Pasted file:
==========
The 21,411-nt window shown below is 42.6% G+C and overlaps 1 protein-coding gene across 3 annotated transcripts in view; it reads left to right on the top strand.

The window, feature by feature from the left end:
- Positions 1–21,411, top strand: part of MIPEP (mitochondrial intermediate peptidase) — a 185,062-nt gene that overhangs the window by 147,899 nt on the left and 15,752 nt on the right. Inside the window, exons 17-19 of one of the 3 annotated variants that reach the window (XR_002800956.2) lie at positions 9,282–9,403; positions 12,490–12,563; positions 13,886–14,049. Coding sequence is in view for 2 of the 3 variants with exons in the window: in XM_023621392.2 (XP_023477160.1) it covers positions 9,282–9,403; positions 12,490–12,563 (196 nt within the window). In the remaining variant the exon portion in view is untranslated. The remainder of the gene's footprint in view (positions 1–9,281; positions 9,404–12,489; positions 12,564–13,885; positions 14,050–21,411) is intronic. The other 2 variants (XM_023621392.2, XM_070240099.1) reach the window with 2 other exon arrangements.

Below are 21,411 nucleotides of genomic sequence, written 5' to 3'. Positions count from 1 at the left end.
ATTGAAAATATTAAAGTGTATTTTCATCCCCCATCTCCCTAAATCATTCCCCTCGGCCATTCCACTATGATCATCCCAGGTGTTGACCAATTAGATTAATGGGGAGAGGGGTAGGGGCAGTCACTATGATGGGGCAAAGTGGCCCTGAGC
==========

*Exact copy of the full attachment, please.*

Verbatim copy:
The 21,411-nt window shown below is 42.6% G+C and overlaps 1 protein-coding gene across 3 annotated transcripts in view; it reads left to right on the top strand.

The window, feature by feature from the left end:
- Positions 1–21,411, top strand: part of MIPEP (mitochondrial intermediate peptidase) — a 185,062-nt gene that overhangs the window by 147,899 nt on the left and 15,752 nt on the right. Inside the window, exons 17-19 of one of the 3 annotated variants that reach the window (XR_002800956.2) lie at positions 9,282–9,403; positions 12,490–12,563; positions 13,886–14,049. Coding sequence is in view for 2 of the 3 variants with exons in the window: in XM_023621392.2 (XP_023477160.1) it covers positions 9,282–9,403; positions 12,490–12,563 (196 nt within the window). In the remaining variant the exon portion in view is untranslated. The remainder of the gene's footprint in view (positions 1–9,281; positions 9,404–12,489; positions 12,564–13,885; positions 14,050–21,411) is intronic. The other 2 variants (XM_023621392.2, XM_070240099.1) reach the window with 2 other exon arrangements.

Below are 21,411 nucleotides of genomic sequence, written 5' to 3'. Positions count from 1 at the left end.
ATTGAAAATATTAAAGTGTATTTTCATCCCCCATCTCCCTAAATCATTCCCCTCGGCCATTCCACTATGATCATCCCAGGTGTTGACCAATTAGATTAATGGGGAGAGGGGTAGGGGCAGTCACTATGATGGGGCAAAGTGGCCCTGAGC